The newly released Living at the Edges of Capitalism explores communities living in exilic spaces, or spaces outside of state capitalism—Cossacks on the Don River in Russia, Zapatistas in Chiapas, Mexico, and prisoners in long-term isolation. Andrej Grubačić and Denis O’Hearn write from their personal experiences and solidarity with these groups. We’re happy to present an excerpt from the Preface below, which explains how they came to write this book:
The subject of this book is exile. Not in the sense it is usually expressed: as a longing for something lost or a hope to return to what one once had. For us exilic life is not Victor Hugo’s “long dream of hope,” a nostalgic longing to return to something, but rather a journey of hope for a future that has not yet been. The instances of hope we have chosen to research for this book are provided by people who left or were banished from places of discontent and sought something better.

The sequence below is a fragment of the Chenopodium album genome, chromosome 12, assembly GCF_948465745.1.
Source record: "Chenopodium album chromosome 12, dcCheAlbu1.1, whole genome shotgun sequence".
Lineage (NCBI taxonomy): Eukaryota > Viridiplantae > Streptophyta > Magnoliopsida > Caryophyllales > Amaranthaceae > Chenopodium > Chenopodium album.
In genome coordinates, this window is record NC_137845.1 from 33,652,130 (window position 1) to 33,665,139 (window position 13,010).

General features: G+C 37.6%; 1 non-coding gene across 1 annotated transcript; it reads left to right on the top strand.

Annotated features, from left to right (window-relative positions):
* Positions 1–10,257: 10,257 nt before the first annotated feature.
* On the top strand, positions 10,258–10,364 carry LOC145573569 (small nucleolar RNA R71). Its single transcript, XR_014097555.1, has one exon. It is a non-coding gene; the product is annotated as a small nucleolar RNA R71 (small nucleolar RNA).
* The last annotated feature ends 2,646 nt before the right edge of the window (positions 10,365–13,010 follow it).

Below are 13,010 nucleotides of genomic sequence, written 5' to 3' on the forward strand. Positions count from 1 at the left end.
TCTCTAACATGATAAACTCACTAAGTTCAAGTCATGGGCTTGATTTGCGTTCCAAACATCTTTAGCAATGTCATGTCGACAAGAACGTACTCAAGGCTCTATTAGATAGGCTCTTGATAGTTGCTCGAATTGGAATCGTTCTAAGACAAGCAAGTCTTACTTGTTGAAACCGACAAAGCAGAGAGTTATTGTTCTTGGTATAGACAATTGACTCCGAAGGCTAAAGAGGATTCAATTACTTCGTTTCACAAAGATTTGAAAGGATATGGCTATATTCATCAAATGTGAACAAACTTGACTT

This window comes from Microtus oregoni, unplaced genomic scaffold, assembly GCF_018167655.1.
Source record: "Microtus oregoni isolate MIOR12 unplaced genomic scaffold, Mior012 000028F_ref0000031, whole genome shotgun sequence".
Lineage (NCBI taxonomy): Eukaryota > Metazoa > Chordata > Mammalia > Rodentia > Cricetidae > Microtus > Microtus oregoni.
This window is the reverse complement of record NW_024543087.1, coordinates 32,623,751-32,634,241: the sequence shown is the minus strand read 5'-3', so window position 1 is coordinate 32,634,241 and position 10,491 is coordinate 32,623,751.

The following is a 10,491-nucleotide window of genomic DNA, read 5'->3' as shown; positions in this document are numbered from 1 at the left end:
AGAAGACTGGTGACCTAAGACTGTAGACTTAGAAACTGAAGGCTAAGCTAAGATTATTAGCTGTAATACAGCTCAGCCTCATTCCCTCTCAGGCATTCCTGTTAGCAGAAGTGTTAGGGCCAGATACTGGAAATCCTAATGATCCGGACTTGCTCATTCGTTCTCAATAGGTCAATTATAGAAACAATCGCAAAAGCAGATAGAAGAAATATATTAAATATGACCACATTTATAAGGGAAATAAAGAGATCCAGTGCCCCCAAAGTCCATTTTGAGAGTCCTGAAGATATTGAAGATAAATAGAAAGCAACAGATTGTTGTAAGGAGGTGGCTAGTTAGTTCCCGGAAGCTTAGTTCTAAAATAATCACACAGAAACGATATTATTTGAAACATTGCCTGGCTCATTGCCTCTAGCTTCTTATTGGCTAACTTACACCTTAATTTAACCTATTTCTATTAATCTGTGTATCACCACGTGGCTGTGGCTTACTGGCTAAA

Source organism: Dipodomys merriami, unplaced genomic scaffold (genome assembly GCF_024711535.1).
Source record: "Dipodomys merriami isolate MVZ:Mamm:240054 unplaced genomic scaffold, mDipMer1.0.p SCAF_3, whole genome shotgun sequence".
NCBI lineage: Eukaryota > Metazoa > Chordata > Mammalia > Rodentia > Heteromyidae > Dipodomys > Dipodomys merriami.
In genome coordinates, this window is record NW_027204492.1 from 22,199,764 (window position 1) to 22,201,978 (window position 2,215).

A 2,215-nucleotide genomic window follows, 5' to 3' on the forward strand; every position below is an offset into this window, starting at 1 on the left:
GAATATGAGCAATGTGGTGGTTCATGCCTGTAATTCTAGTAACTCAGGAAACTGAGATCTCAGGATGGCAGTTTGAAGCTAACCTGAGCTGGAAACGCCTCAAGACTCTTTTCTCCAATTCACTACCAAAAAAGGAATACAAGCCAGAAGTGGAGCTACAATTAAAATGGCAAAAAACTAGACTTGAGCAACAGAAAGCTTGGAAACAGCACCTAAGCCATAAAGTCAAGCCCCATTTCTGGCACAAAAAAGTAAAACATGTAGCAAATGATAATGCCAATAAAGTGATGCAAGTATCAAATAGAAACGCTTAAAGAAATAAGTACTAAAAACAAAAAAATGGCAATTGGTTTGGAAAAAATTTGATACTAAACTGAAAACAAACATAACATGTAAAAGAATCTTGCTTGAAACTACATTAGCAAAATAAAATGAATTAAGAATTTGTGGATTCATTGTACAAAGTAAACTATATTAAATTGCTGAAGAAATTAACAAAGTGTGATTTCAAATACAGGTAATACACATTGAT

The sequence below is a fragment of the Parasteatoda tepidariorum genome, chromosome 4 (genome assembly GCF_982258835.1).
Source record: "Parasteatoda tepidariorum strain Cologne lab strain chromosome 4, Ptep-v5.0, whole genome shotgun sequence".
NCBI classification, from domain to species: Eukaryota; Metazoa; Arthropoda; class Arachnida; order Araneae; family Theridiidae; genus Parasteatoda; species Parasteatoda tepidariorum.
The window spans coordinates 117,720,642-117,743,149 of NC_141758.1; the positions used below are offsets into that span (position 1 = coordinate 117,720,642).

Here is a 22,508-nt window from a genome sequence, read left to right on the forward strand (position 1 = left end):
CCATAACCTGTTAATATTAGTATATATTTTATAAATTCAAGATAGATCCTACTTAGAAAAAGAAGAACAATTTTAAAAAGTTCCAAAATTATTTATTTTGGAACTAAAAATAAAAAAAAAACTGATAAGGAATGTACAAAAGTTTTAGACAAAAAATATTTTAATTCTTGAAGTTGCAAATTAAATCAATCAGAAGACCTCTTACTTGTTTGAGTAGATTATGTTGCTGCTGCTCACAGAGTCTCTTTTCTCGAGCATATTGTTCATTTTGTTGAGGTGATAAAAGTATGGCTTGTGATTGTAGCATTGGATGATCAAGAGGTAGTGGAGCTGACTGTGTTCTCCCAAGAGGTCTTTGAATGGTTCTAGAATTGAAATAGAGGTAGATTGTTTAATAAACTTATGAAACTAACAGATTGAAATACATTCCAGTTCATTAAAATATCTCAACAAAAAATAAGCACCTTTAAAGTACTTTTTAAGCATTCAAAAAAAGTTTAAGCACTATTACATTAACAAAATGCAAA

Both of us hold an interest in exilic community that comes from our own experiences. We have both lived in places that attempted something akin to exilic community, one of us in a war zone where people had to practice mutual aid in order to exist, the other in a historic experiment in self-management. Both experiments ended, one in a peace process and a return to “normal” electoral politics, and the other in a tragic war and split-up of the trans-ethnic political community. Along the way, both of us became exiles in the usual political sense, unable to return to our communities because we were hunted by corrupt state police forces.
Denis O’Hearn is Professor of Sociology at the State University of New York at Binghamton and the author of Inside the Celtic Tiger: The Irish Economy and the Asian Model; The Atlantic Economy: Britain, the US, and Ireland; andNothing But an Unfinished Song: Bobby Sands, the Irish Hunger Striker Who Ignited a Generation, among other titles.